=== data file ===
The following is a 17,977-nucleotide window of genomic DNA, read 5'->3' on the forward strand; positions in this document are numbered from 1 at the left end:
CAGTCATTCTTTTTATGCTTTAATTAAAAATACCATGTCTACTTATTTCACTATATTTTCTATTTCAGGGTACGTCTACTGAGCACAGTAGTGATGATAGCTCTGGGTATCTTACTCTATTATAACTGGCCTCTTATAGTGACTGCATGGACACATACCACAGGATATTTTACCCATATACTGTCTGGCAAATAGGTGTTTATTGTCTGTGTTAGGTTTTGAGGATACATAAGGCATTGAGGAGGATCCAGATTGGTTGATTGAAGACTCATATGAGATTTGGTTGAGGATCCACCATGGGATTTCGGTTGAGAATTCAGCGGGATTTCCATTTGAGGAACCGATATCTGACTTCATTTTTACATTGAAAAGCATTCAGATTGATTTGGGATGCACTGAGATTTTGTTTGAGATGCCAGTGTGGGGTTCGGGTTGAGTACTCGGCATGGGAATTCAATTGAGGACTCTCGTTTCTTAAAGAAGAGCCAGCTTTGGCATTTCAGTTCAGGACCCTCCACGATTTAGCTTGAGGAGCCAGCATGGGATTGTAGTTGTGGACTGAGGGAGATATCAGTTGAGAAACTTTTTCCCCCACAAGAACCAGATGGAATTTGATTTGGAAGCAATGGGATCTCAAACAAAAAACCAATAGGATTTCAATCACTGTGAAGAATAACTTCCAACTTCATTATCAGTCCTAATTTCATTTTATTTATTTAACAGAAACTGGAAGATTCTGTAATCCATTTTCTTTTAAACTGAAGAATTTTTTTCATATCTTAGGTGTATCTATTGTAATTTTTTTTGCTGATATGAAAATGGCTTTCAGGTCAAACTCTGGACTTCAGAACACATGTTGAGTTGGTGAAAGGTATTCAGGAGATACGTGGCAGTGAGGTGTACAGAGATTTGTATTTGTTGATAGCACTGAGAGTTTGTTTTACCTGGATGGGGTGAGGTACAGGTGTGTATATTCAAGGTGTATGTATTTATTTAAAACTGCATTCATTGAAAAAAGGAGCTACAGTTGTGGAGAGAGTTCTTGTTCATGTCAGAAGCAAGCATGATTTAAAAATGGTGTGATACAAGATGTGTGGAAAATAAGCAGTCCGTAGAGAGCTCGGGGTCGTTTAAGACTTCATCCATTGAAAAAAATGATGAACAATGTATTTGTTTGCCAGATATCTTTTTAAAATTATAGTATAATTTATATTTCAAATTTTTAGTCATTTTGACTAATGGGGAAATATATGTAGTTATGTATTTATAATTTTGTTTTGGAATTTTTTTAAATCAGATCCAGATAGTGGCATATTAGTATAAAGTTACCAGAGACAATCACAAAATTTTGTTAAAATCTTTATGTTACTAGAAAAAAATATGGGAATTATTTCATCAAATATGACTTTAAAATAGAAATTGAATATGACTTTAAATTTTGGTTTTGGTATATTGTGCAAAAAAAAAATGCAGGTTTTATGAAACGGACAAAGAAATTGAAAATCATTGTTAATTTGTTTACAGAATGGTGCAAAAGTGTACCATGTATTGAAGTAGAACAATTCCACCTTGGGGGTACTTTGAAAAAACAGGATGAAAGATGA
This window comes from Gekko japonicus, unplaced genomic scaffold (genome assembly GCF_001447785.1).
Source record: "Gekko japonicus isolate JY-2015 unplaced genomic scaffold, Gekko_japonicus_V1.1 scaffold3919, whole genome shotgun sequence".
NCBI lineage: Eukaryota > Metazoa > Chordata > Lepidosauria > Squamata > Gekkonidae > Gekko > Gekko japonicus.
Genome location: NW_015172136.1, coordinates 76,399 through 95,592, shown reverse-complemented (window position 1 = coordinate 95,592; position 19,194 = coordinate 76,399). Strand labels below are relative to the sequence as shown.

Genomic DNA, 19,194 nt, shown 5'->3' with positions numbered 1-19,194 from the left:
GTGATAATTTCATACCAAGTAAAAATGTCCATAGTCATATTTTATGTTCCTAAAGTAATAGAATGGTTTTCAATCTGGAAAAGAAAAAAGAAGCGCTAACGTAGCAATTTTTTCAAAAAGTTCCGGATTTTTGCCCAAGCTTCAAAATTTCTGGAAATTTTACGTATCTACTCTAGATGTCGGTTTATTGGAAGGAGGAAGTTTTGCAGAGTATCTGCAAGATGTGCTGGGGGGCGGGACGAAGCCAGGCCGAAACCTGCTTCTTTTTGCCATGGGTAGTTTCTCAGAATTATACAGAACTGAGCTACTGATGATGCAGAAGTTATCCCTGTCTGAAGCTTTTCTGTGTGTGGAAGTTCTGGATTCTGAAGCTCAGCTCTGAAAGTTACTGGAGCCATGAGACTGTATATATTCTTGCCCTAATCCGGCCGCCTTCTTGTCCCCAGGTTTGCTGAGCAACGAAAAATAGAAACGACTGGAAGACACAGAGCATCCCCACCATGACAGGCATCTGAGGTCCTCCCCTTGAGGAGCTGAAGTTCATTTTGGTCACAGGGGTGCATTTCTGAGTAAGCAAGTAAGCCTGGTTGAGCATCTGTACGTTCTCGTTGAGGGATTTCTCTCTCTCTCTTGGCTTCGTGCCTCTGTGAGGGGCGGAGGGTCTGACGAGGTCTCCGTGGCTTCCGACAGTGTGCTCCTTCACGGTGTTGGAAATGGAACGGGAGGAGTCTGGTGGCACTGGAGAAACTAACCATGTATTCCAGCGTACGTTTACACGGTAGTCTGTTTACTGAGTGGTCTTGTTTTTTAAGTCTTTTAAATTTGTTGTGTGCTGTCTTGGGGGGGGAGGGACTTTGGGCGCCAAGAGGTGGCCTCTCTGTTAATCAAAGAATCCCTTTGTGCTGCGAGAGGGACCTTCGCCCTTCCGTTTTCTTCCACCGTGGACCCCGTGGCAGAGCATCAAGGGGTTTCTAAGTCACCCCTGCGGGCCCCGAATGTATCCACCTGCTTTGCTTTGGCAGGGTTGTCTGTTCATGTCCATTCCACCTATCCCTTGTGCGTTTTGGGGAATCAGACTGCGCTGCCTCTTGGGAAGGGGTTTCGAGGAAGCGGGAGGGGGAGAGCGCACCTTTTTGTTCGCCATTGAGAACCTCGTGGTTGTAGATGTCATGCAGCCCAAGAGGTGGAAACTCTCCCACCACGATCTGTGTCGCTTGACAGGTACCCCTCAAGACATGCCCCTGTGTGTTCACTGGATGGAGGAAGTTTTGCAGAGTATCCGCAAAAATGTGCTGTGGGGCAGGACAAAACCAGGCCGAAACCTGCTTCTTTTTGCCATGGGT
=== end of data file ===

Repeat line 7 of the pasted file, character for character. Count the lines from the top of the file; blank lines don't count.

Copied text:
Genomic DNA, 19,194 nt, shown 5'->3' with positions numbered 1-19,194 from the left: